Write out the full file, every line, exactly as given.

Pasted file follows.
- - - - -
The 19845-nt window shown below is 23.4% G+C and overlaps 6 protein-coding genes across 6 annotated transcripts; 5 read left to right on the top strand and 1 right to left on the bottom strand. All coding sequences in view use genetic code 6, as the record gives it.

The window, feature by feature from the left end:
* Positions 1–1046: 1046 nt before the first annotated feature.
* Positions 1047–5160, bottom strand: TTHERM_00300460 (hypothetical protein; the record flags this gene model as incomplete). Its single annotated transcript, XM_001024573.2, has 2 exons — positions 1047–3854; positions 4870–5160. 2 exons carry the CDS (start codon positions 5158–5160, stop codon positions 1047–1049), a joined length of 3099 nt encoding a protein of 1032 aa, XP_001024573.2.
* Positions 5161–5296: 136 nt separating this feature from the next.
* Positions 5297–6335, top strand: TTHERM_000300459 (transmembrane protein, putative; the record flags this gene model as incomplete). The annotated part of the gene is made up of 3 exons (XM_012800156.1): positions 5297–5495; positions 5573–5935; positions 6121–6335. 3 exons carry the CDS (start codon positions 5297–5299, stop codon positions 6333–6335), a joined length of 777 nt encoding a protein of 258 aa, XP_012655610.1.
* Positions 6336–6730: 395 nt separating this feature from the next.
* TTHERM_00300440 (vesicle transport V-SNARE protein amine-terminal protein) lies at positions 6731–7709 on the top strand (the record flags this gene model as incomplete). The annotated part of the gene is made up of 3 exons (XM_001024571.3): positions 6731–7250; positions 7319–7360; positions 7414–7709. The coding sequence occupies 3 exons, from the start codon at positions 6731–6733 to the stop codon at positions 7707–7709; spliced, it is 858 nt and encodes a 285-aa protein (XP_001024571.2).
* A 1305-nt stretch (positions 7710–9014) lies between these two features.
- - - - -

The 19845-nt window shown below is 23.4% G+C and overlaps 6 protein-coding genes across 6 annotated transcripts; 5 read left to right on the top strand and 1 right to left on the bottom strand. All coding sequences in view use genetic code 6, as the record gives it.

The window, feature by feature from the left end:
* Positions 1–1046: 1046 nt before the first annotated feature.
* Positions 1047–5160, bottom strand: TTHERM_00300460 (hypothetical protein; the record flags this gene model as incomplete). Its single annotated transcript, XM_001024573.2, has 2 exons — positions 1047–3854; positions 4870–5160. 2 exons carry the CDS (start codon positions 5158–5160, stop codon positions 1047–1049), a joined length of 3099 nt encoding a protein of 1032 aa, XP_001024573.2.
* Positions 5161–5296: 136 nt separating this feature from the next.
* Positions 5297–6335, top strand: TTHERM_000300459 (transmembrane protein, putative; the record flags this gene model as incomplete). The annotated part of the gene is made up of 3 exons (XM_012800156.1): positions 5297–5495; positions 5573–5935; positions 6121–6335. 3 exons carry the CDS (start codon positions 5297–5299, stop codon positions 6333–6335), a joined length of 777 nt encoding a protein of 258 aa, XP_012655610.1.
* Positions 6336–6730: 395 nt separating this feature from the next.
* TTHERM_00300440 (vesicle transport V-SNARE protein amine-terminal protein) lies at positions 6731–7709 on the top strand (the record flags this gene model as incomplete). The annotated part of the gene is made up of 3 exons (XM_001024571.3): positions 6731–7250; positions 7319–7360; positions 7414–7709. The coding sequence occupies 3 exons, from the start codon at positions 6731–6733 to the stop codon at positions 7707–7709; spliced, it is 858 nt and encodes a 285-aa protein (XP_001024571.2).
* A 1305-nt stretch (positions 7710–9014) lies between these two features.